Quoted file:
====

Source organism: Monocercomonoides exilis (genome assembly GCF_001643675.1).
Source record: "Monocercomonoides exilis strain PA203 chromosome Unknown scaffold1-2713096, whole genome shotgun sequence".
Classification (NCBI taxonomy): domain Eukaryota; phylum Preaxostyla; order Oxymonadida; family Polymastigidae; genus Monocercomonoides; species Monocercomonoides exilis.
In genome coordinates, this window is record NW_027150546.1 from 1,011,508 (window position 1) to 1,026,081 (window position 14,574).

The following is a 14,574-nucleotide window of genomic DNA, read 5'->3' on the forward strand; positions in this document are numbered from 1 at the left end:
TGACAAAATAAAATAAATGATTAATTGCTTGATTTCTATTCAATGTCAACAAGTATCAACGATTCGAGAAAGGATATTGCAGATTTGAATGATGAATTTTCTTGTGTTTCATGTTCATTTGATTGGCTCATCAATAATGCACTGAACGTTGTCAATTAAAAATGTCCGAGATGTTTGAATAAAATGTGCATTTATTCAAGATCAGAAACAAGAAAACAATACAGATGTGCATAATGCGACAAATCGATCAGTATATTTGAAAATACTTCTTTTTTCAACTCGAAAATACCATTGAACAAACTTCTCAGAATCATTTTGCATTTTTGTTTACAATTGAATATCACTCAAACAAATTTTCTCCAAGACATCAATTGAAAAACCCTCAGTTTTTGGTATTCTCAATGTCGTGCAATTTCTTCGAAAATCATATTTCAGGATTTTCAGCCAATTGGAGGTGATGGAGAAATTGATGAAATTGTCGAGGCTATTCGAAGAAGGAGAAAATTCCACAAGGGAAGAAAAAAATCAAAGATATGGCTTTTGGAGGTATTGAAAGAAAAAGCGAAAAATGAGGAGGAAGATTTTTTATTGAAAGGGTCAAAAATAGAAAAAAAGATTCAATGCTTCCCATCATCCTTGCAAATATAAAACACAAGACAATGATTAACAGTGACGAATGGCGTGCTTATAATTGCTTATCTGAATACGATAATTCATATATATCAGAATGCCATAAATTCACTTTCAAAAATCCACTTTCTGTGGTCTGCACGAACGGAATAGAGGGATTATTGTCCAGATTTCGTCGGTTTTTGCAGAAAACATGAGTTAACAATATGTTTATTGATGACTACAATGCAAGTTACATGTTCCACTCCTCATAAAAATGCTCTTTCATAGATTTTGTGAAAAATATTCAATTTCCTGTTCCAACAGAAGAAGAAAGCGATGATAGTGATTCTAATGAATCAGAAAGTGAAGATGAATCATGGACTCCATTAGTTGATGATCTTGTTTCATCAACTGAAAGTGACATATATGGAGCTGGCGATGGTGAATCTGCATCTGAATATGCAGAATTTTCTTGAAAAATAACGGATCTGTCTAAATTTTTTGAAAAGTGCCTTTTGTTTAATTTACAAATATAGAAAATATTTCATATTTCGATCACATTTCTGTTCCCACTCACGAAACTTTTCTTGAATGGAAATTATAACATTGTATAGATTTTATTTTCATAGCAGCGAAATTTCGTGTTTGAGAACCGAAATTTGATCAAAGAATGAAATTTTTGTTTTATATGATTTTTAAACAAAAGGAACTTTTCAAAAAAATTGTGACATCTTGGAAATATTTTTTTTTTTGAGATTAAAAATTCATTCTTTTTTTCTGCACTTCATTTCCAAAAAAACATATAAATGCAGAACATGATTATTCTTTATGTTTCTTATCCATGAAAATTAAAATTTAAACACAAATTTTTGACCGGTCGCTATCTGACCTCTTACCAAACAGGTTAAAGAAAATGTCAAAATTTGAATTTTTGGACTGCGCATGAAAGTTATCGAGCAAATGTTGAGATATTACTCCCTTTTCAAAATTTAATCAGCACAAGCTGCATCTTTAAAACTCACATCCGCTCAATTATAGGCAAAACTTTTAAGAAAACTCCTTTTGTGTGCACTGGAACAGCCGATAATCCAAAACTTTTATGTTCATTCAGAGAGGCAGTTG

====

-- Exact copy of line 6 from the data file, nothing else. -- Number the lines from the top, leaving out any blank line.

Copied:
TGACAAAATAAAATAAATGATTAATTGCTTGATTTCTATTCAATGTCAACAAGTATCAACGATTCGAGAAAGGATATTGCAGATTTGAATGATGAATTTTCTTGTGTTTCATGTTCATTTGATTGGCTCATCAATAATGCACTGAACGTTGTCAATTAAAAATGTCCGAGATGTTTGAATAAAATGTGCATTTATTCAAGATCAGAAACAAGAAAACAATACAGATGTGCATAATGCGACAAATCGATCAGTATATTTGAAAATACTTCTTTTTTCAACTCGAAAATACCATTGAACAAACTTCTCAGAATCATTTTGCATTTTTGTTTACAATTGAATATCACTCAAACAAATTTTCTCCAAGACATCAATTGAAAAACCCTCAGTTTTTGGTATTCTCAATGTCGTGCAATTTCTTCGAAAATCATATTTCAGGATTTTCAGCCAATTGGAGGTGATGGAGAAATTGATGAAATTGTCGAGGCTATTCGAAGAAGGAGAAAATTCCACAAGGGAAGAAAAAAATCAAAGATATGGCTTTTGGAGGTATTGAAAGAAAAAGCGAAAAATGAGGAGGAAGATTTTTTATTGAAAGGGTCAAAAATAGAAAAAAAGATTCAATGCTTCCCATCATCCTTGCAAATATAAAACACAAGACAATGATTAACAGTGACGAATGGCGTGCTTATAATTGCTTATCTGAATACGATAATTCATATATATCAGAATGCCATAAATTCACTTTCAAAAATCCACTTTCTGTGGTCTGCACGAACGGAATAGAGGGATTATTGTCCAGATTTCGTCGGTTTTTGCAGAAAACATGAGTTAACAATATGTTTATTGATGACTACAATGCAAGTTACATGTTCCACTCCTCATAAAAATGCTCTTTCATAGATTTTGTGAAAAATATTCAATTTCCTGTTCCAACAGAAGAAGAAAGCGATGATAGTGATTCTAATGAATCAGAAAGTGAAGATGAATCATGGACTCCATTAGTTGATGATCTTGTTTCATCAACTGAAAGTGACATATATGGAGCTGGCGATGGTGAATCTGCATCTGAATATGCAGAATTTTCTTGAAAAATAACGGATCTGTCTAAATTTTTTGAAAAGTGCCTTTTGTTTAATTTACAAATATAGAAAATATTTCATATTTCGATCACATTTCTGTTCCCACTCACGAAACTTTTCTTGAATGGAAATTATAACATTGTATAGATTTTATTTTCATAGCAGCGAAATTTCGTGTTTGAGAACCGAAATTTGATCAAAGAATGAAATTTTTGTTTTATATGATTTTTAAACAAAAGGAACTTTTCAAAAAAATTGTGACATCTTGGAAATATTTTTTTTTTTGAGATTAAAAATTCATTCTTTTTTTCTGCACTTCATTTCCAAAAAAACATATAAATGCAGAACATGATTATTCTTTATGTTTCTTATCCATGAAAATTAAAATTTAAACACAAATTTTTGACCGGTCGCTATCTGACCTCTTACCAAACAGGTTAAAGAAAATGTCAAAATTTGAATTTTTGGACTGCGCATGAAAGTTATCGAGCAAATGTTGAGATATTACTCCCTTTTCAAAATTTAATCAGCACAAGCTGCATCTTTAAAACTCACATCCGCTCAATTATAGGCAAAACTTTTAAGAAAACTCCTTTTGTGTGCACTGGAACAGCCGATAATCCAAAACTTTTATGTTCATTCAGAGAGGCAGTTG